Indonesia says 10 nationals held hostage after ship hijacked


JAKARTA, Indonesia (AP) — Indonesia’s foreign ministry said Tuesday that 10 Indonesian nationals are being held hostage after their ship was hijacked in Philippine waters.

The ministry said in a statement that the owner of the hijacked tug boat and coal barge has received two telephone calls purportedly from militant group Abu Sayyaf, which is demanding a ransom.

It does not know exactly when the incident occurred but said the ship owner was first contacted on Saturday. The ministry’s statement also referred to the hostage takers as pirates.

Abu Sayyaf, which is on U.S. and Philippine lists of terrorist organizations, is notorious for bombings, extortions and kidnappings for ransom in the volatile south of the Philippines. It has been weakened by years of U.S.-backed Philippine offensives but remains a security threat.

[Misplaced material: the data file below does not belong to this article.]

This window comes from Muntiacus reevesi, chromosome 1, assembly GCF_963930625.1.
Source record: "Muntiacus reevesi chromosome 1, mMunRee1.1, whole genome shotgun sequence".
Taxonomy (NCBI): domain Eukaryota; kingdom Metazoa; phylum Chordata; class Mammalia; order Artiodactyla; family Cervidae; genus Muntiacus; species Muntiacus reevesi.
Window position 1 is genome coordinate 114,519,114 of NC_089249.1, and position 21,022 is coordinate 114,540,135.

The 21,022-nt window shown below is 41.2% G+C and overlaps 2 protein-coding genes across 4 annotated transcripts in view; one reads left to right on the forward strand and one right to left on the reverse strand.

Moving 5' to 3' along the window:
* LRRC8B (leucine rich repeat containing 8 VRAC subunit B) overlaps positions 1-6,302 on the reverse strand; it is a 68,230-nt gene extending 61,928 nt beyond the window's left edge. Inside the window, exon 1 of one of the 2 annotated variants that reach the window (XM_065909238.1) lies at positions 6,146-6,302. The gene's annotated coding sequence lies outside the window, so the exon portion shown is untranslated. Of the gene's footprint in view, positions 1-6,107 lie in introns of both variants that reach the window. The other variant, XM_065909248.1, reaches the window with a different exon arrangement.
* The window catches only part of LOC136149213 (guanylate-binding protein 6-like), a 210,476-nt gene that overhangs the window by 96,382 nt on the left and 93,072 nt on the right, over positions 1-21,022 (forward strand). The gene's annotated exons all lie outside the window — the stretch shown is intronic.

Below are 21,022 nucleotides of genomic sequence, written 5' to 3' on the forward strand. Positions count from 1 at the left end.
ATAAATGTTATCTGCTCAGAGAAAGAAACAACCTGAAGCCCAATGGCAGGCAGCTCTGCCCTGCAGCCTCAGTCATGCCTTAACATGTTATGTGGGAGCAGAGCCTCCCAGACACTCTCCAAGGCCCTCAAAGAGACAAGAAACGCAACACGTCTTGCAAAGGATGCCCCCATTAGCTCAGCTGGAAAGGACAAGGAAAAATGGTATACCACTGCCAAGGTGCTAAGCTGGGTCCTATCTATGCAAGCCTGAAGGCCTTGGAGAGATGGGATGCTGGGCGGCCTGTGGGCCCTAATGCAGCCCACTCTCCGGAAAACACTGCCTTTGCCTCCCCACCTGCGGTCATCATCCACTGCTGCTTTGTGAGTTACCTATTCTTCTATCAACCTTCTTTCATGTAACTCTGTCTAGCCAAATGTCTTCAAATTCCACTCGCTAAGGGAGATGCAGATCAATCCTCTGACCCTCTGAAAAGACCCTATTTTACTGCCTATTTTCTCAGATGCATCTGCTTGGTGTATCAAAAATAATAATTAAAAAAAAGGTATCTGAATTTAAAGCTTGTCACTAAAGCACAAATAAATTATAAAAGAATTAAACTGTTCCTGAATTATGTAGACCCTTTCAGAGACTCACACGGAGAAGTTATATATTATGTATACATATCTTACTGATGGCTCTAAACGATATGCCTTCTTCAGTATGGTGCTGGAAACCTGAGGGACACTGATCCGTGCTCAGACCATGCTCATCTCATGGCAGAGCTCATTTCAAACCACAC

Philippine security officials suspect the al-Qaida-linked militants for last year’s abductions of two Canadians, a Norwegian and a Filipino woman from a marina on southern Samal Island. The kidnapped victims were believed being held in the jungles of southern Sulu province.

The tug, Brahma 12, and the Anand 12 barge were going from Sungai Putting in Kalimantan, which is the Indonesian part of Borneo island, to Batangas in the southern Philippines.